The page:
“Oh, but don't you, either of you, want to do
for the war?” she persisted plaintively, ignoring that they both wore silver buttons indicative of their having given three pints of blood apiece.
“I'm sorry, Mrs. Farnsworth,” answered Spratt. “Of course I understand the Greek War Relief is a deserving cause, in fact, I've already made a contribution to it. It isn't necessary for me to attend a party to appreciate the need.”
“But that's not quite the idea,” urged the worthy creature. “It's what your
will do for the cause, don't you understand? We want prominent
to be there. And it will be a very good partyâfirst-class bartenders, and professional entertainersâ” She paused expectantly.
“Why don't you just give the war relief all it will cost for the liquor and entertainment?” Elizabeth inquired. She knew it was a useless question. But she was not always as good as Spratt about being polite to bores.
Aggrieved, Mrs. Farnsworth exclaimed, “But you don't understand!”âwhich Elizabeth reflected was quite true. She did not understand people who got drunk for the sake of the starving Greeks. Before she could say anything else, Spratt interrupted suavely.
“I'll tell you what I'll do, Mrs. Farnsworth. I can't come to your party, since I'm close to a shooting date and have to spend a great many evenings at the studio. But I'll be glad to give youâ” he took out his walletâ“twenty dollars to be added to the funds raised by your entertainment.”
“Why thank you, Mr. Herlong, how good of you!” she cried beaming, accepting the bill he handed her. “I knew you'd understand the need when I explained it to you. And if it happens you don't have to work, I do hope you will come, you and Mrs. Herlong too. And couldn't you bring that dear boy of yours? We'll need some young men for the dancing, and it's so hard to be sure of service men these days, and anyway, you don't know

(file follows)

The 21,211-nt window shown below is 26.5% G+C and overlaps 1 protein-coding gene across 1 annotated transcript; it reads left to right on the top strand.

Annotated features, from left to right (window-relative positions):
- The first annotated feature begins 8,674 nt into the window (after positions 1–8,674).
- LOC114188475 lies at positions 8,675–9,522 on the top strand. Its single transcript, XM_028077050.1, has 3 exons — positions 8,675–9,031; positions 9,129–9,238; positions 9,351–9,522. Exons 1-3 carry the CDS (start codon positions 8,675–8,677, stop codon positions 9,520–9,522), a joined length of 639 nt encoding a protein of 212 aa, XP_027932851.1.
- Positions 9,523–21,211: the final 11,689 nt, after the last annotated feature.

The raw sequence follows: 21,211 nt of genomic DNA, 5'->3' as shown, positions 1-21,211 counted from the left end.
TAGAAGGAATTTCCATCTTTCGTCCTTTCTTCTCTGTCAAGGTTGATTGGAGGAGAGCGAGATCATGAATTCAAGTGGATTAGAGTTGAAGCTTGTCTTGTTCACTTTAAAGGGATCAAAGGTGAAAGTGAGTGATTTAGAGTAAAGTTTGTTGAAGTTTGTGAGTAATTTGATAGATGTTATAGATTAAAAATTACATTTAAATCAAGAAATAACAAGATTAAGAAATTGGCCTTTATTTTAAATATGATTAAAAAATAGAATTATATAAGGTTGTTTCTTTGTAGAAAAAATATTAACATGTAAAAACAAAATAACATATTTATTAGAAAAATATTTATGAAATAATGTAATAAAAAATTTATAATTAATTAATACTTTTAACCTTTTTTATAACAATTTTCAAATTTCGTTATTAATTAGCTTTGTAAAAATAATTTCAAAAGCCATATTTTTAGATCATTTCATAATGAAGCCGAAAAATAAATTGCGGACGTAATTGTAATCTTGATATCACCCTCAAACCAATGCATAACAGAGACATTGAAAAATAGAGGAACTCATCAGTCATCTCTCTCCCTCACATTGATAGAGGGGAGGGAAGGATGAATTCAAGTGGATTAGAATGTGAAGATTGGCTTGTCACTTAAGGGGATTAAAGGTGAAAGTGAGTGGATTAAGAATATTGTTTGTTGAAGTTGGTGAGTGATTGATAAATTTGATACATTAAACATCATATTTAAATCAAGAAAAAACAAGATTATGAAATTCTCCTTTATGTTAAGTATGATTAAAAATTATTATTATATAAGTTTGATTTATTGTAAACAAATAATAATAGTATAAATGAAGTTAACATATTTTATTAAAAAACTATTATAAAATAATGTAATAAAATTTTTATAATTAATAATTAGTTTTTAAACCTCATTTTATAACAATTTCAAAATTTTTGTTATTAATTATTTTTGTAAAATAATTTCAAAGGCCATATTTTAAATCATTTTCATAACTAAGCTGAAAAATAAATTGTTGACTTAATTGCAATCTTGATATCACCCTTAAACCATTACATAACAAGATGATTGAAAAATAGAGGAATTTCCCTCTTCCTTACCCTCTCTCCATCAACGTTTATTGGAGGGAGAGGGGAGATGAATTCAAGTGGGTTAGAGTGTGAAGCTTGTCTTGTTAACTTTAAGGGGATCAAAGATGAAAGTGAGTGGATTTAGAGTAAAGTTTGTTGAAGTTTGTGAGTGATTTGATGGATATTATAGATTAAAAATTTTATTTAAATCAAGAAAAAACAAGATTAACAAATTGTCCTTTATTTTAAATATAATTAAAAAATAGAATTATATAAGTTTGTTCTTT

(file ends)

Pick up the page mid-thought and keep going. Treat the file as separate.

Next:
you might be getting,” she added in a lower voice. “You know, it's all right at the USO, but when you invite them to your
it's different. Couldn't you bring your boy?”
“I'm afraid Dick is rather young for late parties,” Elizabeth demurred. “He's only seventeen, you know, and he has to be up early to go to school.”
“Only seventeen? Really? He looks older than that, because he's tall, I suppose. I'd wondered why he wasn't in the army. Does he still go to school? Seems almost useless, don't you think, when he'll be in the service so soon anyway. Where does he go?”
Elizabeth told her Dick had matriculated this fall at the University of California at Los Angeles.
“Oh, I see,” said the fat lady dubiously. “Does he
“Why yes, he likes it very much. Why shouldn't he?”
“Oh yes, it's a
school, I've no doubt of that,” their tormentor conceded. “But the student bodyâoh, I know a good many
boys and girls go there, but so many othersâdo you really think it's wise for him to mix up with all those people?”
“Why, what people?” asked Elizabeth. “They get good and bad in any big university, I suppose.”
“Oh yes, but at UCLAâyou know, all those
, andâ” again she lowered her voiceâ“I'm told the place is simply brimming with Jews. And when it comes to the colored students, they tell me that at UCLA they simply
the white students to treat themâwell, you know, as equalsâthey insist it's democratic, and all thatâ”
She left her sentence hanging in the air, ominously.
She had touched Spratt at a point where he no longer felt it necessary to be suave. “Frankly, Mrs. Farnsworth,” he said tersely, “I should not like to think my son was ashamed to be courteous to anybody God Almighty was not ashamed to create. I'm afraid we must leave you nowâit's late, and I have to get back to work.” He stood up.
“Oh, if you must. It's been such a pleasure to see you, and do come to the party if you can. Goodby now, Mrs. Herlong. Now that our husbands are in the same studio you and I will be seeing a
of each other.”
Elizabeth nearly answered, “Not if I can help it,” but she lied brightly and said she hoped so, and added no, she couldn't possibly drive back to town with Mrs. Farnsworth, because she had called for Spratt at the studio and had to drive him back there. Spratt put a bill on the table to pay the check, and without waiting for change he and Elizabeth got out to their car.
“Oh Lord!” he groaned as he sank into it. “Haven't I got enough to put up with without having to run into fools like that?”
Elizabeth got in under the wheel. “I was wondering,” she remarked, “when you said Dick shouldn't be ashamed to be courteous to anybody, if we shouldn't be ashamed to be courteous to her. This town really has more than its share of overfed imbeciles. What sort of man is her husband?”
“A very good director, thanks to her,” Spratt returned. “He works himself to death to keep from having to go home. That's why she'll believe any yarn about night work.”